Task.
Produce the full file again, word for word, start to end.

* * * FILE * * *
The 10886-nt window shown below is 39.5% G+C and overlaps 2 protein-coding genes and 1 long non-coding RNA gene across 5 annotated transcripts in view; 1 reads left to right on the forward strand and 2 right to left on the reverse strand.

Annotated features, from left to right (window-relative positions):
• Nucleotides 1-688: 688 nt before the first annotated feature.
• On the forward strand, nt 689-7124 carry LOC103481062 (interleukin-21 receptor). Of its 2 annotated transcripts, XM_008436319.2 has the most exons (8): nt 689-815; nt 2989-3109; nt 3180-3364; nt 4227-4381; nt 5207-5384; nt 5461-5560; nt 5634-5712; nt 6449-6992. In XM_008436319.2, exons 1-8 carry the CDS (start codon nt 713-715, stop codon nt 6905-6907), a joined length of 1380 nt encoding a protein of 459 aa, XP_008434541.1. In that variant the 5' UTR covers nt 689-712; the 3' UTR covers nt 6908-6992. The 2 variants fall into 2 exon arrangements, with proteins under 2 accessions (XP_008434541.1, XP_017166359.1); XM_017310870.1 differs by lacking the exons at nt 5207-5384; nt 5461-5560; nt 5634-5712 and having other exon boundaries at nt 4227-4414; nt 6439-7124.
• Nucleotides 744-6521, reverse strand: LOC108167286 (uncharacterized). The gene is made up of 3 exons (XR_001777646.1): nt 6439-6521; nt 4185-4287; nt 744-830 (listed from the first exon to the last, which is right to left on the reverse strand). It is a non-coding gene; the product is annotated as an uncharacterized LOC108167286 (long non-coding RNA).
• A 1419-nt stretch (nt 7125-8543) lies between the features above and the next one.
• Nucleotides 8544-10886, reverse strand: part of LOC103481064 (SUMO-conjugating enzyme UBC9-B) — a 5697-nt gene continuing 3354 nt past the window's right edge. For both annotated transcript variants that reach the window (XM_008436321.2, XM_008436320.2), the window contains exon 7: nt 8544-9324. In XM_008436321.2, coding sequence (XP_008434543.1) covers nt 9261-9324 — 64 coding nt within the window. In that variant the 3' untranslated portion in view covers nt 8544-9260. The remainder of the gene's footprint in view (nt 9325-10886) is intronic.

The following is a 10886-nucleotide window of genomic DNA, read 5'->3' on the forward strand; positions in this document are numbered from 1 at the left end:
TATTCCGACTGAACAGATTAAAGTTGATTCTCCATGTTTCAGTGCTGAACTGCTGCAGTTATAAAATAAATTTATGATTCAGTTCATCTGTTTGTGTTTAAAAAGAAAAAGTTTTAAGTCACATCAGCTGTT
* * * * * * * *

The 10886-nt window shown below is 39.5% G+C and overlaps 2 protein-coding genes and 1 long non-coding RNA gene across 5 annotated transcripts in view; 1 reads left to right on the forward strand and 2 right to left on the reverse strand.

Annotated features, from left to right (window-relative positions):
• Nucleotides 1-688: 688 nt before the first annotated feature.
• On the forward strand, nt 689-7124 carry LOC103481062 (interleukin-21 receptor). Of its 2 annotated transcripts, XM_008436319.2 has the most exons (8): nt 689-815; nt 2989-3109; nt 3180-3364; nt 4227-4381; nt 5207-5384; nt 5461-5560; nt 5634-5712; nt 6449-6992. In XM_008436319.2, exons 1-8 carry the CDS (start codon nt 713-715, stop codon nt 6905-6907), a joined length of 1380 nt encoding a protein of 459 aa, XP_008434541.1. In that variant the 5' UTR covers nt 689-712; the 3' UTR covers nt 6908-6992. The 2 variants fall into 2 exon arrangements, with proteins under 2 accessions (XP_008434541.1, XP_017166359.1); XM_017310870.1 differs by lacking the exons at nt 5207-5384; nt 5461-5560; nt 5634-5712 and having other exon boundaries at nt 4227-4414; nt 6439-7124.
• Nucleotides 744-6521, reverse strand: LOC108167286 (uncharacterized). The gene is made up of 3 exons (XR_001777646.1): nt 6439-6521; nt 4185-4287; nt 744-830 (listed from the first exon to the last, which is right to left on the reverse strand). It is a non-coding gene; the product is annotated as an uncharacterized LOC108167286 (long non-coding RNA).
• A 1419-nt stretch (nt 7125-8543) lies between the features above and the next one.
• Nucleotides 8544-10886, reverse strand: part of LOC103481064 (SUMO-conjugating enzyme UBC9-B) — a 5697-nt gene continuing 3354 nt past the window's right edge. For both annotated transcript variants that reach the window (XM_008436321.2, XM_008436320.2), the window contains exon 7: nt 8544-9324. In XM_008436321.2, coding sequence (XP_008434543.1) covers nt 9261-9324 — 64 coding nt within the window. In that variant the 3' untranslated portion in view covers nt 8544-9260. The remainder of the gene's footprint in view (nt 9325-10886) is intronic.

The following is a 10886-nucleotide window of genomic DNA, read 5'->3' on the forward strand; positions in this document are numbered from 1 at the left end:
TATTCCGACTGAACAGATTAAAGTTGATTCTCCATGTTTCAGTGCTGAACTGCTGCAGTTATAAAATAAATTTATGATTCAGTTCATCTGTTTGTGTTTAAAAAGAAAAAGTTTTAAGTCACATCAGCTGTT